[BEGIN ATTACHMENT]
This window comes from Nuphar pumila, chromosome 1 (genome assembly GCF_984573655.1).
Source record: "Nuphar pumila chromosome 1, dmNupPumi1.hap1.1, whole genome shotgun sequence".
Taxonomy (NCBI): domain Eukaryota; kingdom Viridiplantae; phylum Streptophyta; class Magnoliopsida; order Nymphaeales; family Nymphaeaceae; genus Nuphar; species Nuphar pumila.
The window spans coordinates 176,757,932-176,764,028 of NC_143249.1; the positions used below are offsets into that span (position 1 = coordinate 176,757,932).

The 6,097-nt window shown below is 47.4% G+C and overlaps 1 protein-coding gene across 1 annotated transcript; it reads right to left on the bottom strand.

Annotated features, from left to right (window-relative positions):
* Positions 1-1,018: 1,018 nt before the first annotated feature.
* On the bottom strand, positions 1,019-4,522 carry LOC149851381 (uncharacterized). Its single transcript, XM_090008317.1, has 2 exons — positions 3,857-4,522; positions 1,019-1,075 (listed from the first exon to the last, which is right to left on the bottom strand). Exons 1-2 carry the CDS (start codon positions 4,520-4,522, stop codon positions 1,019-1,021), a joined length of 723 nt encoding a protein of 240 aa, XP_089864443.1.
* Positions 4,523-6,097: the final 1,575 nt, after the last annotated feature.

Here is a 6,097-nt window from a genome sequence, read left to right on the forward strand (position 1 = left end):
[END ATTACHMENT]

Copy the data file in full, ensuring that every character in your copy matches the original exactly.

This window comes from Nuphar pumila, chromosome 1 (genome assembly GCF_984573655.1).
Source record: "Nuphar pumila chromosome 1, dmNupPumi1.hap1.1, whole genome shotgun sequence".
Taxonomy (NCBI): domain Eukaryota; kingdom Viridiplantae; phylum Streptophyta; class Magnoliopsida; order Nymphaeales; family Nymphaeaceae; genus Nuphar; species Nuphar pumila.
The window spans coordinates 176,757,932-176,764,028 of NC_143249.1; the positions used below are offsets into that span (position 1 = coordinate 176,757,932).

The 6,097-nt window shown below is 47.4% G+C and overlaps 1 protein-coding gene across 1 annotated transcript; it reads right to left on the bottom strand.

Annotated features, from left to right (window-relative positions):
* Positions 1-1,018: 1,018 nt before the first annotated feature.
* On the bottom strand, positions 1,019-4,522 carry LOC149851381 (uncharacterized). Its single transcript, XM_090008317.1, has 2 exons — positions 3,857-4,522; positions 1,019-1,075 (listed from the first exon to the last, which is right to left on the bottom strand). Exons 1-2 carry the CDS (start codon positions 4,520-4,522, stop codon positions 1,019-1,021), a joined length of 723 nt encoding a protein of 240 aa, XP_089864443.1.
* Positions 4,523-6,097: the final 1,575 nt, after the last annotated feature.

Here is a 6,097-nt window from a genome sequence, read left to right on the forward strand (position 1 = left end):